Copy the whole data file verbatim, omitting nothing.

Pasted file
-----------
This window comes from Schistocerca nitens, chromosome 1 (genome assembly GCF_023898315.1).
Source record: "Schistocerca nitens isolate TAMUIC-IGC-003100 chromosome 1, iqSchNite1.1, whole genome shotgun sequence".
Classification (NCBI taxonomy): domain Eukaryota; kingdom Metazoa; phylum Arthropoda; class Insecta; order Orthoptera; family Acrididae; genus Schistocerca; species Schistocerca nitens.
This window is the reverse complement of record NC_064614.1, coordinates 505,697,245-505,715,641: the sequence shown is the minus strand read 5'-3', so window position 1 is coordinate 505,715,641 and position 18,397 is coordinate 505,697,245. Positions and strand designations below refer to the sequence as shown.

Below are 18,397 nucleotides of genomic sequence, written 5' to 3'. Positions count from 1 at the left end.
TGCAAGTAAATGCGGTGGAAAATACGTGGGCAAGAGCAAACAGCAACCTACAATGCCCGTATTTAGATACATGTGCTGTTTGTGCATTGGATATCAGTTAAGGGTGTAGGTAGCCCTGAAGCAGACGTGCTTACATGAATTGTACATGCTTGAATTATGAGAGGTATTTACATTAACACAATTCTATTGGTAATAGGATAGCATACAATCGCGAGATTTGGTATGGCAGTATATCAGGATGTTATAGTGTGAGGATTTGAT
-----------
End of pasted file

This window comes from Schistocerca nitens, chromosome 1 (genome assembly GCF_023898315.1).
Source record: "Schistocerca nitens isolate TAMUIC-IGC-003100 chromosome 1, iqSchNite1.1, whole genome shotgun sequence".
Classification (NCBI taxonomy): domain Eukaryota; kingdom Metazoa; phylum Arthropoda; class Insecta; order Orthoptera; family Acrididae; genus Schistocerca; species Schistocerca nitens.
This window is the reverse complement of record NC_064614.1, coordinates 505,697,245-505,715,641: the sequence shown is the minus strand read 5'-3', so window position 1 is coordinate 505,715,641 and position 18,397 is coordinate 505,697,245. Positions and strand designations below refer to the sequence as shown.

Below are 18,397 nucleotides of genomic sequence, written 5' to 3'. Positions count from 1 at the left end.
TGCAAGTAAATGCGGTGGAAAATACGTGGGCAAGAGCAAACAGCAACCTACAATGCCCGTATTTAGATACATGTGCTGTTTGTGCATTGGATATCAGTTAAGGGTGTAGGTAGCCCTGAAGCAGACGTGCTTACATGAATTGTACATGCTTGAATTATGAGAGGTATTTACATTAACACAATTCTATTGGTAATAGGATAGCATACAATCGCGAGATTTGGTATGGCAGTATATCAGGATGTTATAGTGTGAGGATTTGAT